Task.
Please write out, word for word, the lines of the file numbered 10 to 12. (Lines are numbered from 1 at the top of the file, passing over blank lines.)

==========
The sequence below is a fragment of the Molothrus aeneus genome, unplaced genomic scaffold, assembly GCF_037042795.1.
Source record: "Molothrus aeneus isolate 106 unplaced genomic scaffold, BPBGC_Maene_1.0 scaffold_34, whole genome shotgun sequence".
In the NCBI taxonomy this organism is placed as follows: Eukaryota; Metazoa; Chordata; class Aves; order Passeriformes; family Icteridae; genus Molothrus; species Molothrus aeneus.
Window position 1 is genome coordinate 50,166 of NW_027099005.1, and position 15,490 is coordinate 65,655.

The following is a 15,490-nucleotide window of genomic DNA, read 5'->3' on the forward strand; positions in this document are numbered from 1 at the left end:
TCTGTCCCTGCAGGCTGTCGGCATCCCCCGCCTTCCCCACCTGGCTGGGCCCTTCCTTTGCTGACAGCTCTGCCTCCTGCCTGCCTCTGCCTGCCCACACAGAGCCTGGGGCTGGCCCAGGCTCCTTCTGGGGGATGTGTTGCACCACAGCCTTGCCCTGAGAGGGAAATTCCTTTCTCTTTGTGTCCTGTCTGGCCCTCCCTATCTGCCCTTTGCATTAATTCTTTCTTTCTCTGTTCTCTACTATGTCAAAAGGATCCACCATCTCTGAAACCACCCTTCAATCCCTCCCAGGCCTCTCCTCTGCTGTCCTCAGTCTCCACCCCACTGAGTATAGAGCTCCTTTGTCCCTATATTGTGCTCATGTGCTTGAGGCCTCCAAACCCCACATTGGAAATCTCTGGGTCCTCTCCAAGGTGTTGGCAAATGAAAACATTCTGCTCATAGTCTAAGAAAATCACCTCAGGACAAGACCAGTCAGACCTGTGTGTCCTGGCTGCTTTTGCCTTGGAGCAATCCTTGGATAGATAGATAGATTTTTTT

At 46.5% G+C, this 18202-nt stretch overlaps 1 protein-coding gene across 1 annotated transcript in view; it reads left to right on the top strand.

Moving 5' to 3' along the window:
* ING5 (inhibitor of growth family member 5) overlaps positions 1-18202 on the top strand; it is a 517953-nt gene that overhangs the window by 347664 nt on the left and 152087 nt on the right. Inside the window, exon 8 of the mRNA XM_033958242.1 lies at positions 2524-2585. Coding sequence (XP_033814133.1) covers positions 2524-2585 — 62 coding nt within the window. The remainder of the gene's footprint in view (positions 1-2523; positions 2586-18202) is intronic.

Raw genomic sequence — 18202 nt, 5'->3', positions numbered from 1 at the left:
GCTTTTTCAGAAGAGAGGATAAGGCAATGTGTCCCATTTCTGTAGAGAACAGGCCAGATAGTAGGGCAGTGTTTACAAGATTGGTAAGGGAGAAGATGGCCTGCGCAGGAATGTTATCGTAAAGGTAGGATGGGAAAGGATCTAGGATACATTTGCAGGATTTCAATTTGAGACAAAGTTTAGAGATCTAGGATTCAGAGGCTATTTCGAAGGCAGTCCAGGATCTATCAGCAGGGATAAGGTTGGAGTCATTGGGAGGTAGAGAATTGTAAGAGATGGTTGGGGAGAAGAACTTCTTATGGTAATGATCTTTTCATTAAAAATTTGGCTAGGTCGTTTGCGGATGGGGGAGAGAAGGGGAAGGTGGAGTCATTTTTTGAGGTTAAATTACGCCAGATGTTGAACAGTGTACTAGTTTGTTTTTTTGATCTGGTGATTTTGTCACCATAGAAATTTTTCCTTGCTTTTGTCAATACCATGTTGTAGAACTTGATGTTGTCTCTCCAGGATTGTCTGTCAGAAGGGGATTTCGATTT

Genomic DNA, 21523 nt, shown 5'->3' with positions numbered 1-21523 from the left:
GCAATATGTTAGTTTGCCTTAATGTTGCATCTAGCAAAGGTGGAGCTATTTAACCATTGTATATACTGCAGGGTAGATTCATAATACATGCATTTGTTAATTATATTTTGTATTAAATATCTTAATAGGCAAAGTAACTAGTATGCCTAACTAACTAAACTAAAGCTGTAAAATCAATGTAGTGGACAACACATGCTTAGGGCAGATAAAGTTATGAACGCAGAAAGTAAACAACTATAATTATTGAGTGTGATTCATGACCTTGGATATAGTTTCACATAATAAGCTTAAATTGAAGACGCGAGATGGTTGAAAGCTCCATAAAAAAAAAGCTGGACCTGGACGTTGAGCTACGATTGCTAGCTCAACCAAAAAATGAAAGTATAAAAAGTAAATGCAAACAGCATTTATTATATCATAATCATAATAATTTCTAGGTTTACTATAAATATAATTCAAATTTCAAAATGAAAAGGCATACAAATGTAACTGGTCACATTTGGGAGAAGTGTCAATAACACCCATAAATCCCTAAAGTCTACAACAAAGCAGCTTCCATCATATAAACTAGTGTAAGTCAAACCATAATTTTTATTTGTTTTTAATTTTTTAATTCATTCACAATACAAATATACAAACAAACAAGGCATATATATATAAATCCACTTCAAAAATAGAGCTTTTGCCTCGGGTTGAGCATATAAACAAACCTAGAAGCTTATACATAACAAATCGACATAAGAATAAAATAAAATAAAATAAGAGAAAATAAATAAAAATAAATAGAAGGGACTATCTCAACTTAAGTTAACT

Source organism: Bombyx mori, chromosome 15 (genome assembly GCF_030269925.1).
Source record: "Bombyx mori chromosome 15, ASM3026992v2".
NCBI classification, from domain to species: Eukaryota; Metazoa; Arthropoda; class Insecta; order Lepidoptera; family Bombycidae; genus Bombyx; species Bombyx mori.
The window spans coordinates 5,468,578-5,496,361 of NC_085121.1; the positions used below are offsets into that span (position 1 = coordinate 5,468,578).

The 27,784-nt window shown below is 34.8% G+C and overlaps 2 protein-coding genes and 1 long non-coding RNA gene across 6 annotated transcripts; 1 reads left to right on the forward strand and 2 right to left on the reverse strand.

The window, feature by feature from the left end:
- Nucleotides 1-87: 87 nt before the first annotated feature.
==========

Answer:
Raw genomic sequence — 18202 nt, 5'->3', positions numbered from 1 at the left:
GCTTTTTCAGAAGAGAGGATAAGGCAATGTGTCCCATTTCTGTAGAGAACAGGCCAGATAGTAGGGCAGTGTTTACAAGATTGGTAAGGGAGAAGATGGCCTGCGCAGGAATGTTATCGTAAAGGTAGGATGGGAAAGGATCTAGGATACATTTGCAGGATTTCAATTTGAGACAAAGTTTAGAGATCTAGGATTCAGAGGCTATTTCGAAGGCAGTCCAGGATCTATCAGCAGGGATAAGGTTGGAGTCATTGGGAGGTAGAGAATTGTAAGAGATGGTTGGGGAGAAGAACTTCTTATGGTAATGATCTTTTCATTAAAAATTTGGCTAGGTCGTTTGCGGATGGGGGAGAGAAGGGGAAGGTGGAGTCATTTTTTGAGGTTAAATTACGCCAGATGTTGAACAGTGTACTAGTTTGTTTTTTTGATCTGGTGATTTTGTCACCATAGAAATTTTTCCTTGCTTTTGTCAATACCATGTTGTAGAACTTGATGTTGTCTCTCCAGGATTGTCTGTCAGAAGGGGATTTCGATTT

Genomic DNA, 21523 nt, shown 5'->3' with positions numbered 1-21523 from the left: